decryption operation. In the other hand, the solution in [74]
assumes that ABE ciphertext might be stored in the cloud and
proposes an outsourcing method for users asking for decryption. The combination of these solutions allows to reduce consumption for encryption and decryption in ABE.
In [153], the authors associate header compression and outsource security to reduce energy consumption in HIP. The latter
specifies a header that is heavy for constrained nodes, in addition to the fact that it involves expensive computational operations for both initiator and responder. The proposed solution
achieves more optimization and energy saving by considering
the two mechanisms.
4.6.2. Hybridization of protocols
Energy consumption can be reduced by mixing protocols.
Some protocols are energy-efficient but cannot cope with some
IoT characteristics. Others are adapted for an IoT environment,
except in terms of energy. Hybrid solutions combine protocols
to take benefit of their advantages.
In [154], Mache et al. propose an hybrid key establishment
framework for WSNs. In this solution, resource-constrained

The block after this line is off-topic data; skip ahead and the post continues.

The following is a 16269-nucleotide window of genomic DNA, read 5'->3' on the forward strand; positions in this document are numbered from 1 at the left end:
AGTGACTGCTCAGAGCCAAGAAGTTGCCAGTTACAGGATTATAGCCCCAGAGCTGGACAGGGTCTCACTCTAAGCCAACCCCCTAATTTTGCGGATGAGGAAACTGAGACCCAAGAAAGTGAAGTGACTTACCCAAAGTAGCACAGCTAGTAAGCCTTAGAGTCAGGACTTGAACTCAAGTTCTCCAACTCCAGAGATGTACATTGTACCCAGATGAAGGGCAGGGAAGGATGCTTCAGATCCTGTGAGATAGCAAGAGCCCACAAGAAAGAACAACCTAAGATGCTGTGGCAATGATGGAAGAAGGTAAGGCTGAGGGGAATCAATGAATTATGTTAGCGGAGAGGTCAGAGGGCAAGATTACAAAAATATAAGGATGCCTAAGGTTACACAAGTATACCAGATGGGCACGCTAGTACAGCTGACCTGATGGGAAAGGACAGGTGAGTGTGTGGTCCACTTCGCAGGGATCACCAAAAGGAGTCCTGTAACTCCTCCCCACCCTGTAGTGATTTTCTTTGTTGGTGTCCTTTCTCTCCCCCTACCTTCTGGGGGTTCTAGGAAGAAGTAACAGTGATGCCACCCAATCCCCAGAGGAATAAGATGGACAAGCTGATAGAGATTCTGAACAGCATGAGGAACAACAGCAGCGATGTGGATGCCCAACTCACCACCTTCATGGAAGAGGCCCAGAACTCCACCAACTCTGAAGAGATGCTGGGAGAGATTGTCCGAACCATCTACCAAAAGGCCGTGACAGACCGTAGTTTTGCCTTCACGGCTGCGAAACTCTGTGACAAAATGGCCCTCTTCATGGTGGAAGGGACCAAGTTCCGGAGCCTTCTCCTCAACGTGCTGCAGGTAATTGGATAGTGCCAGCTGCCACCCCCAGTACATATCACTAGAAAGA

nodes use symmetric cryptography and only resource-rich gateways use public-key cryptography. This is done by allowing
gateways to vouch constrained nodes. These latter use less expensive symmetric cryptography, and when the packet reaches
a gateway it uses more expensive public-key cryptography such
as digital signatures.
In the AGREE framework proposed by Bianchi et al. [62],
the solution allows to reduce the CP-ABE overhead by combining it with a symmetric protocol, such as AES. It is based on
encrypting data with the symmetric protocol, and encrypting
the used symmetric key with CP-ABE. This is very beneficial
anism for encryption schemes is, generally, more difficult than
it is for signature ones. Indeed, a message is encrypted depending on the entity for which it is intended. Thus, in addition to
the fact that the message to encrypt is unknown until the online phase, the receiver is also unknown. This is not the case in
signature schemes where the node signs all the messages using
its private key (see Table 9). The notion of on-line/off-line was
introduced in the 1990s, but its first application for public-key
cryptography was in 2008 (as it is claimed by the authors in